7 Ways To Make This Year Your Best Year Learning Guitar


So with the new year, now upon us, you might be looking back at the previous year and thinking, “I did not make much progress. What happened? It was January, then all of a sudden it was December and I feel like I have not got anywhere.”

Well, if that sounds like you keep reading, I have got seven ideas to help you make more progress this year than ever before and become the guitar player you have always dreamed of being. Sound good? Well let’s get started

1: Set Achievable Goals

Most guitar players I talk to don’t have any goals, let alone one that’s clear, tangible or achievable. If you don’t have a goal you will just end up going around in circles because you don’t know where you’re heading. Now, when it comes to setting a goal, there’s a few ways to do it.

Firstly you can set a numerical goal. This is a goal that would be something like a total number target. So I want to practise 1,000 minutes a month. 

Secondly it could be a system-based goal. This is a specific frequency over a period of time. So you might want to practise three days a week. 

Lastly it might be a progress goal. This is a directional trend where the specifics don’t really matter as much. So something like, I want to improve my blues guitar playing. 

Now, the problem with the progress goals is that it is not very clear because just saying you want to improve your blues playing is not specific enough. So you need to drill down a bit more to make your goal something more defined, such as ‘I want to be able to play lead over a 12 bar blues’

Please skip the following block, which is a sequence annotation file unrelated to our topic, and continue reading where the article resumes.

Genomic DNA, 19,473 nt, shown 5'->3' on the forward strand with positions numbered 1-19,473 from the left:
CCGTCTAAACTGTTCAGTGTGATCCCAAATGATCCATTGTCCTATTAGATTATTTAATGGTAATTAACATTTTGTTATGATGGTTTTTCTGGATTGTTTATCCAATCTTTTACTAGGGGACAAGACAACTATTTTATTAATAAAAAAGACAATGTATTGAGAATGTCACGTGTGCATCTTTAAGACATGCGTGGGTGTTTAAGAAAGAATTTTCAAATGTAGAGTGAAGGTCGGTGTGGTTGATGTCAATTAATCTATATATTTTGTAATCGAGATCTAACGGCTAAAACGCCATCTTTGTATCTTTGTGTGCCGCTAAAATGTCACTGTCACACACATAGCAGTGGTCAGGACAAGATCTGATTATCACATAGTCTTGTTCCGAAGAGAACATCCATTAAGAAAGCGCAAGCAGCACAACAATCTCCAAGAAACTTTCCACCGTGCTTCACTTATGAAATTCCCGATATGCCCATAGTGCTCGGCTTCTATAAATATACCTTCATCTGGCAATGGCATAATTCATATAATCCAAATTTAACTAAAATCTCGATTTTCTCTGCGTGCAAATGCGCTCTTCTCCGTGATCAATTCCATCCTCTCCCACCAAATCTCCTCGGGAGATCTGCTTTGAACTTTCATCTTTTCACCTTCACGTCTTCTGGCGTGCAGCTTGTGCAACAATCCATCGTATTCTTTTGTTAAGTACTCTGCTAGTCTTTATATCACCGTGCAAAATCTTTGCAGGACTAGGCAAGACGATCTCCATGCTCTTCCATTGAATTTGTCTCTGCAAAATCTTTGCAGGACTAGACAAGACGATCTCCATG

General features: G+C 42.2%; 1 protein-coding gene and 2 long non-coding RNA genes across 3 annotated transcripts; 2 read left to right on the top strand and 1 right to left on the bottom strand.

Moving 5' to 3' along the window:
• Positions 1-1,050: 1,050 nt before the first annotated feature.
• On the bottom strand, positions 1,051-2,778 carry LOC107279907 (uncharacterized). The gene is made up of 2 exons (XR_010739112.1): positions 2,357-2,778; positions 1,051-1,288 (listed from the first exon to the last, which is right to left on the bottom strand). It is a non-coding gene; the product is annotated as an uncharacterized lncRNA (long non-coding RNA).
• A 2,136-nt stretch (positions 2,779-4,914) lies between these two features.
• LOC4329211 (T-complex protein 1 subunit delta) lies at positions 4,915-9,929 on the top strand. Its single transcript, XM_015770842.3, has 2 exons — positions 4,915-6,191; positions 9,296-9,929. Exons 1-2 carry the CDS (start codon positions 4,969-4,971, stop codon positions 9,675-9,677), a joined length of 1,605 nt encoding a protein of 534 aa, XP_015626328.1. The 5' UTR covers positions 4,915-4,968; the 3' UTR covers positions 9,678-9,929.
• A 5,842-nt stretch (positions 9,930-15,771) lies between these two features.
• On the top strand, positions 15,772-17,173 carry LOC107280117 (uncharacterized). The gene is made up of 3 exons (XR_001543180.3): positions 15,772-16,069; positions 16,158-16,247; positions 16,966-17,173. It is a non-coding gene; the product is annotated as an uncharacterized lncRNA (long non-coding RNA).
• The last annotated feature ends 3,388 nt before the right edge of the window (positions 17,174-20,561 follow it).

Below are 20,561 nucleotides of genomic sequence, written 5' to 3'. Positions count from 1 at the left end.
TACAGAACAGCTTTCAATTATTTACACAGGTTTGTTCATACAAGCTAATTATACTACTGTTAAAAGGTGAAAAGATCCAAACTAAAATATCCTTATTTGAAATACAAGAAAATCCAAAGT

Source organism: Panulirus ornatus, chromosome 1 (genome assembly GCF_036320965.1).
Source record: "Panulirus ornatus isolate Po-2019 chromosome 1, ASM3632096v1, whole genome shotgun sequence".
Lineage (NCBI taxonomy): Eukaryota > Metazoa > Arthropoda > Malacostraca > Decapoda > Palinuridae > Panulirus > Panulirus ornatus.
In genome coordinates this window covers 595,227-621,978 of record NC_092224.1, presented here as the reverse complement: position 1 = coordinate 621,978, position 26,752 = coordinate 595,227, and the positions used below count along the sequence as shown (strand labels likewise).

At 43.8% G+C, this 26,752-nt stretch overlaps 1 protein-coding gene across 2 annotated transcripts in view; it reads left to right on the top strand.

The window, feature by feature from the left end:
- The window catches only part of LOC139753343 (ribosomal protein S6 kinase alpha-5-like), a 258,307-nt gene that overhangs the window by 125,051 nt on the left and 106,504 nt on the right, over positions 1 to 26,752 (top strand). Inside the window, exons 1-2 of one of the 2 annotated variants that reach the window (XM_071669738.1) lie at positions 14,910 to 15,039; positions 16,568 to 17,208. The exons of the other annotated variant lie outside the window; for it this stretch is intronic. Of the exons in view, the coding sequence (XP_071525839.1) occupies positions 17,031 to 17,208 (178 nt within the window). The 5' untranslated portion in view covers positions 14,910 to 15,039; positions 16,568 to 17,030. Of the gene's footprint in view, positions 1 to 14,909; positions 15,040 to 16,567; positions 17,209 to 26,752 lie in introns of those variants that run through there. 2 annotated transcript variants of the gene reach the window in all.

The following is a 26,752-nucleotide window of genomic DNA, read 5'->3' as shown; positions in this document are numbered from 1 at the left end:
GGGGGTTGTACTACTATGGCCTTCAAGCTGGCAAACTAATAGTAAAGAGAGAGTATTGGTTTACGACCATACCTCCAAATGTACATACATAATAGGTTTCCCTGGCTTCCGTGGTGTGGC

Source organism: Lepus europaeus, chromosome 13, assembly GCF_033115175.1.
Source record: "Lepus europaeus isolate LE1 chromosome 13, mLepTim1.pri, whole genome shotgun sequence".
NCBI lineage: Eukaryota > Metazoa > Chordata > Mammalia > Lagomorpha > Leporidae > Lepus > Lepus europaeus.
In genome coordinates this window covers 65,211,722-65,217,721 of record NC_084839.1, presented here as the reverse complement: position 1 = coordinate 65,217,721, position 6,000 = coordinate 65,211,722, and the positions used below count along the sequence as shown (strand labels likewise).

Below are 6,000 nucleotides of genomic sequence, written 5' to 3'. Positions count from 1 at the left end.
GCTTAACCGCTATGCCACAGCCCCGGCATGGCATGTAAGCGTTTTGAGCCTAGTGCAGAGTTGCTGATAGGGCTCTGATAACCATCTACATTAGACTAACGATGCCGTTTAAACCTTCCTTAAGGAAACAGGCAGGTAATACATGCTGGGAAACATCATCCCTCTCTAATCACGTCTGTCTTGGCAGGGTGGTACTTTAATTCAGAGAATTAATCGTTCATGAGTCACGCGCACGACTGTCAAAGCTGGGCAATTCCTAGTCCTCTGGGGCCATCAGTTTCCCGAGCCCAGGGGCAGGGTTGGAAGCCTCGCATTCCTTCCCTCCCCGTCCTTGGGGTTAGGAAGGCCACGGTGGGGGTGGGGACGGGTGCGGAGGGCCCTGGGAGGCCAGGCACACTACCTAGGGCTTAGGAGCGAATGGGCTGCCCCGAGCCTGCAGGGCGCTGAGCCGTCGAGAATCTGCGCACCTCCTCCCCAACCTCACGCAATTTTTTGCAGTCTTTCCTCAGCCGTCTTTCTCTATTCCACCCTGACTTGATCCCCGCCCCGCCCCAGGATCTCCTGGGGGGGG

Once you have your big goal, then you can break it down into milestones by asking yourself ‘what do I need to be able to do to achieve that?’. 

So the first thing might be to learn one of the minor pentatonic scale patterns really well. Next would be to learn a few licks from that pattern and lastly learn some lead guitar techniques such as bends, hammer-ons and pull-offs to embellish those licks. 

Now you have a clear roadmap of where you should be heading to reach that big goal. 

I think the best type of goal is a system goal, such as ‘I’m going to practice three times a week’. Because you are focusing more on effort and not on the outcome which you are in complete control of.

2: Have Structure

If you haven’t got structure in your guitar practice, you will feel like you are been pulled in a million different directions. 

Structure is going to really help you put everything in the right sequence. When I talk about chords for instance on the podcast, I break the topics down into how you should be approaching it and in what order you should be learning the different types of chords.